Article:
CPP contributions, minimum wage changes, determining jurisdiction for source deductions (Ask an expert)

Restarting CPP contributions

Question: We recently hired an employee who filed a CPT30 form last year at her previous job to stop CPP contributions from being deducted from her earnings. She is 67 years old. She now wants to have CPP contributions deducted. Can we just start making the deductions and paying the employer contribution?

Answer: Before the employer can restart CPP contributions, the employee must first complete Part D on a CPT30, Election to Stop Contributing to the Canada Pension Plan, or Revocation of a Prior Election and send it the Canada Revenue Agency (CRA). Part D allows employees to revoke a previous election to stop contributing to the CPP. Before sending the form to the CRA, she must make a copy of it for the employer and copies for any other employers for whom she works. She should also keep a copy for her own records.

The employer can start making deductions for CPP on the first day of the month after the month she gives you the form (this will usually be the date the employee entered on the form), using the employee’s regular pay period schedule.

Keep in mind that employees are not allowed to file a revocation to start CPP contributions in the same calendar year they filed an election to stop CPP contributions.

Determining jurisdiction for source deductions

Question: We have some employees at head office who work one week a month in one of our satellite offices in another province. Which Payroll Deductions Tables do we use to calculate their deductions for the week they are in the other jurisdiction?

Answer: To determine federal source deductions, use the Payroll Deductions Tables for the province in which the employee works most of the time.

In a situation where an employee spends an equal amount of time working in both jurisdictions, the employer would use the tables for the jurisdiction in which the employee last worked.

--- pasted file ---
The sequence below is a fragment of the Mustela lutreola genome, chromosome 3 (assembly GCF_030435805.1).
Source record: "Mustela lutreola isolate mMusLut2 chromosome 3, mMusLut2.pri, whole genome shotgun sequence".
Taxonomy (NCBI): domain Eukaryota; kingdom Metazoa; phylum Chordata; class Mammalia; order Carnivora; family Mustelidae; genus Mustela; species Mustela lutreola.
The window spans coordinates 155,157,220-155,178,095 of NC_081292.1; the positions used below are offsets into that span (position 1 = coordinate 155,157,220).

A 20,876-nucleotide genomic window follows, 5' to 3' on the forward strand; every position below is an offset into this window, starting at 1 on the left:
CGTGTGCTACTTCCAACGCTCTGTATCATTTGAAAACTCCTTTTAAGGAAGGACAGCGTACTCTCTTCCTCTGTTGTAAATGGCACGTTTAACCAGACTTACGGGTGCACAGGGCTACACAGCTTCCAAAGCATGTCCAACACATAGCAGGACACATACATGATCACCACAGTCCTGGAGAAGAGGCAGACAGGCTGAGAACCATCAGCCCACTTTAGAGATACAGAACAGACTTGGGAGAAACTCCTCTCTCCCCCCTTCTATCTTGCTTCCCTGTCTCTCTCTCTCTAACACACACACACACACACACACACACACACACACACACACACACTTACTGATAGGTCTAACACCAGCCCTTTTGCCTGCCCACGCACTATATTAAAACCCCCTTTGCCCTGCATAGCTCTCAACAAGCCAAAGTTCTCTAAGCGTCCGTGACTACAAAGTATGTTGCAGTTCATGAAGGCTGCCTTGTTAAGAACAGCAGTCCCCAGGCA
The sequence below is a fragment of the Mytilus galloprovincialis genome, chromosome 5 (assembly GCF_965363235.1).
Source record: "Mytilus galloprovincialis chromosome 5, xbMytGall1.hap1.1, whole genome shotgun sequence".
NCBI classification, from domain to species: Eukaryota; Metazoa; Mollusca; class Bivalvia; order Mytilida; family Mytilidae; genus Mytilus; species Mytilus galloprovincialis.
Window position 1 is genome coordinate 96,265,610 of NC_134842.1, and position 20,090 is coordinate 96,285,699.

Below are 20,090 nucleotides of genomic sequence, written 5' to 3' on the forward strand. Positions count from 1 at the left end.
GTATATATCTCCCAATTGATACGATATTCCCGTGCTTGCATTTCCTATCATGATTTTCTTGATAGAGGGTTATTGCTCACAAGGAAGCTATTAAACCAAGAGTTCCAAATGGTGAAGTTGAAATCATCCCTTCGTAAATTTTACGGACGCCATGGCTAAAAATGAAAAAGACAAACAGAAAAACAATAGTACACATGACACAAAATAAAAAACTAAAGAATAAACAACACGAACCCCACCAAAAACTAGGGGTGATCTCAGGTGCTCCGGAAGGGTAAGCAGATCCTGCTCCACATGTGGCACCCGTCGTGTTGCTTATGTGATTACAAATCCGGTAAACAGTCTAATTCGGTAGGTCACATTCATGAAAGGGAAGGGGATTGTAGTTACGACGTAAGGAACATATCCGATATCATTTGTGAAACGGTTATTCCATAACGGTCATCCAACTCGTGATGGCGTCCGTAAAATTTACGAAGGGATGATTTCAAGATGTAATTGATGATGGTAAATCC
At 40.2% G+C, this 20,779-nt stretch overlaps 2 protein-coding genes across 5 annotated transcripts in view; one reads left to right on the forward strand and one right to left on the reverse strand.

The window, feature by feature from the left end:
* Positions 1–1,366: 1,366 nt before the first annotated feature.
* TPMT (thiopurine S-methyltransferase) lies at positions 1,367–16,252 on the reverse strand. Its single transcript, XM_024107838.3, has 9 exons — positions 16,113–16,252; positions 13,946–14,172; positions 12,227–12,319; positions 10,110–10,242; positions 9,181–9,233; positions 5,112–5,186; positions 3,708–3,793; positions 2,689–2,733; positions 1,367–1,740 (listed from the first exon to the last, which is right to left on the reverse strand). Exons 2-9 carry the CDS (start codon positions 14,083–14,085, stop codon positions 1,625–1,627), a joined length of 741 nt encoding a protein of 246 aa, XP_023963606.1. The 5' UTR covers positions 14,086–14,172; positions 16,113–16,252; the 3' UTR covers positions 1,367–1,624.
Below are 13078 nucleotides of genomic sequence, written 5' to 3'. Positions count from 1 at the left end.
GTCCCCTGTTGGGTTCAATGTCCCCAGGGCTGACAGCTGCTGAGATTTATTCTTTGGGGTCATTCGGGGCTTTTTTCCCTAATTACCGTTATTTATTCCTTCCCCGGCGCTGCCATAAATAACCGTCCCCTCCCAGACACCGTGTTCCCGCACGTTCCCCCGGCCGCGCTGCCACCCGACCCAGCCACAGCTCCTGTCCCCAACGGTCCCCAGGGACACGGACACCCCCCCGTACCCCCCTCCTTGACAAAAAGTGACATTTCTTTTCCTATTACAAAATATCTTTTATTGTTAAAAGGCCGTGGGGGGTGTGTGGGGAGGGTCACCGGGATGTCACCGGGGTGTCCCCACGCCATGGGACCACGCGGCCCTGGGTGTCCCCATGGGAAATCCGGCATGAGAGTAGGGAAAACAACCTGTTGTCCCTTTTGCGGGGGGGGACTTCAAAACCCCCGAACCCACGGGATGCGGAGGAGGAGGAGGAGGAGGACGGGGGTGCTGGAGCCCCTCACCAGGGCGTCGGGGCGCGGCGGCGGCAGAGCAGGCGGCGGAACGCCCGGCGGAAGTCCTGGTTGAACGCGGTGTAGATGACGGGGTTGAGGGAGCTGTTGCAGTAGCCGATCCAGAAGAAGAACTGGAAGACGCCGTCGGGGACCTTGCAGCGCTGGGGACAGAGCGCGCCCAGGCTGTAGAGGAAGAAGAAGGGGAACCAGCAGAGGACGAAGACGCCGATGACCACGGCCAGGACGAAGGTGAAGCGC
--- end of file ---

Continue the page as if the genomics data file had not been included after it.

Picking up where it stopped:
If the employer is located in Quebec and the employee mainly works there but sometimes works in another province, the employer would still deduct Quebec provincial income tax, QPP and QPIP from the employee and pay the employer contribution for QPP, QPIP, Health Services Fund and Commission des norms du travail. In addition, the employee’s salary or wages would also be included in calculating the employer’s total payroll for the Workforce Skills Development and Recognition Fund.

Upcoming minimum wage changes

Question: Are there any minimum wage changes planned for 2013 of which I should be aware? We have employees in most provinces and territories.

Answer: Here is a list of the minimum wage changes that we are aware of so far:

Alberta — Minimum wage changes are tied to the consumer price index. Any changes will be implemented on September 1. The government has promised to give three months’ notice of minimum wage changes.

Nova Scotia — Minimum wage changes are indexed to the low-income cutoff. The minimum wage in Nova Scotia will rise to $10.30 per hour on April 1, the province announced. The increase is 1.5 per cent higher than the present rate of $10.15

The minimum wage for an inexperienced worker, with less than three months' experience in the work for which they were hired, will also rise from $9.65 to $9.80.

Quebec — The province recently announced that it would raise the provincial minimum wages on May 1, 2013. The general rate would increase from $9.90 per hour to $10.15, the rate for employees who receive tips would rise from $8.55 per hour to $8.75, and the rate for employees in specified sectors of the clothing industry would rise from $9.90 an hour to $10.15.

The province also plans to increase the minimum amount paid to individuals who pick certain fruits. For raspberries, the minimum amount would increase from $2.91 per kilogram to $2.98 and for strawberries, it would rise from $0.77 per kilogram to $0.79.

Yukon — The territory adjusts its minimum wage every April 1 based on the consumer price index. The government hasn’t yet announced any changes for this year.

Annie Chong is manager of the payroll consulting group at Carswell, a Thomson Reuters business, which publishes the Canadian Payroll Manual and operates the Carswell Payroll Hotline. She can be reached at annie.chong@thomsonreuters.com or (416) 298-5085.

Canadian Payroll Reporter introduces minimum wage chart

Canadian Payroll Reporter has introduced a minimum wage chart on the homepage of its website. As we monitor minimum wage across the country, will update the chart accordingly.

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